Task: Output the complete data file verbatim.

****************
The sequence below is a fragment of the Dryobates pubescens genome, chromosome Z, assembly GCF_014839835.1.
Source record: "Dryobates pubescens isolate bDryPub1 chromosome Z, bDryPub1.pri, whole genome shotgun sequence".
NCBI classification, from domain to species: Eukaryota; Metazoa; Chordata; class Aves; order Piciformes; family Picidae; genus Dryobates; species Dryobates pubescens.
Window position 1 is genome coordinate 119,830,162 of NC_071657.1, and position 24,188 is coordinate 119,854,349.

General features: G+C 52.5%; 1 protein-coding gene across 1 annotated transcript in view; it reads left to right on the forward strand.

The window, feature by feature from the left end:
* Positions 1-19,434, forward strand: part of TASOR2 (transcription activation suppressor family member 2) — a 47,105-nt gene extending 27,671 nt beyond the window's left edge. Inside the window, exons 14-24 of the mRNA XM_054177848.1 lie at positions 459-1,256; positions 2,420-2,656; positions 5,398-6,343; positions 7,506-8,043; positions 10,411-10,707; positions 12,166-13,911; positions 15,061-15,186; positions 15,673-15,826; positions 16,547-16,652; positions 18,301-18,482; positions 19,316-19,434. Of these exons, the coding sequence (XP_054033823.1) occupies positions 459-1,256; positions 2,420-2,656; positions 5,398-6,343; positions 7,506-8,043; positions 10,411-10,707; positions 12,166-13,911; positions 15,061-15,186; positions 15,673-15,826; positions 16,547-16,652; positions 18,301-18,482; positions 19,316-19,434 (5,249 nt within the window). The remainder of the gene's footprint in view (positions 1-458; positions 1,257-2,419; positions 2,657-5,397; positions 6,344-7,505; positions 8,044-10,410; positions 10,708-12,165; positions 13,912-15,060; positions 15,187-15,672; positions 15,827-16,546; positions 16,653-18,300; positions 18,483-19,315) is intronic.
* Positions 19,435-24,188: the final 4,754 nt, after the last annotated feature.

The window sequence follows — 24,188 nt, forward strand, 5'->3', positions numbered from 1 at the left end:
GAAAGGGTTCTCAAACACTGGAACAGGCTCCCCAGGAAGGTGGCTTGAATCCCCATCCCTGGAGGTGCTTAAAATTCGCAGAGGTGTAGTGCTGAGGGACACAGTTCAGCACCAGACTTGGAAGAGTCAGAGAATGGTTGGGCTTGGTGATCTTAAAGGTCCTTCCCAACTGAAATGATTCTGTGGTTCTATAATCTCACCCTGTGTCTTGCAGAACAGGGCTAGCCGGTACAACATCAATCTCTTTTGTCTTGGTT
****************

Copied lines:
The sequence below is a fragment of the Dryobates pubescens genome, chromosome Z, assembly GCF_014839835.1.
Source record: "Dryobates pubescens isolate bDryPub1 chromosome Z, bDryPub1.pri, whole genome shotgun sequence".
NCBI classification, from domain to species: Eukaryota; Metazoa; Chordata; class Aves; order Piciformes; family Picidae; genus Dryobates; species Dryobates pubescens.
Window position 1 is genome coordinate 119,830,162 of NC_071657.1, and position 24,188 is coordinate 119,854,349.

General features: G+C 52.5%; 1 protein-coding gene across 1 annotated transcript in view; it reads left to right on the forward strand.

The window, feature by feature from the left end:
* Positions 1-19,434, forward strand: part of TASOR2 (transcription activation suppressor family member 2) — a 47,105-nt gene extending 27,671 nt beyond the window's left edge. Inside the window, exons 14-24 of the mRNA XM_054177848.1 lie at positions 459-1,256; positions 2,420-2,656; positions 5,398-6,343; positions 7,506-8,043; positions 10,411-10,707; positions 12,166-13,911; positions 15,061-15,186; positions 15,673-15,826; positions 16,547-16,652; positions 18,301-18,482; positions 19,316-19,434. Of these exons, the coding sequence (XP_054033823.1) occupies positions 459-1,256; positions 2,420-2,656; positions 5,398-6,343; positions 7,506-8,043; positions 10,411-10,707; positions 12,166-13,911; positions 15,061-15,186; positions 15,673-15,826; positions 16,547-16,652; positions 18,301-18,482; positions 19,316-19,434 (5,249 nt within the window). The remainder of the gene's footprint in view (positions 1-458; positions 1,257-2,419; positions 2,657-5,397; positions 6,344-7,505; positions 8,044-10,410; positions 10,708-12,165; positions 13,912-15,060; positions 15,187-15,672; positions 15,827-16,546; positions 16,653-18,300; positions 18,483-19,315) is intronic.
* Positions 19,435-24,188: the final 4,754 nt, after the last annotated feature.

The window sequence follows — 24,188 nt, forward strand, 5'->3', positions numbered from 1 at the left end:
GAAAGGGTTCTCAAACACTGGAACAGGCTCCCCAGGAAGGTGGCTTGAATCCCCATCCCTGGAGGTGCTTAAAATTCGCAGAGGTGTAGTGCTGAGGGACACAGTTCAGCACCAGACTTGGAAGAGTCAGAGAATGGTTGGGCTTGGTGATCTTAAAGGTCCTTCCCAACTGAAATGATTCTGTGGTTCTATAATCTCACCCTGTGTCTTGCAGAACAGGGCTAGCCGGTACAACATCAATCTCTTTTGTCTTGGTT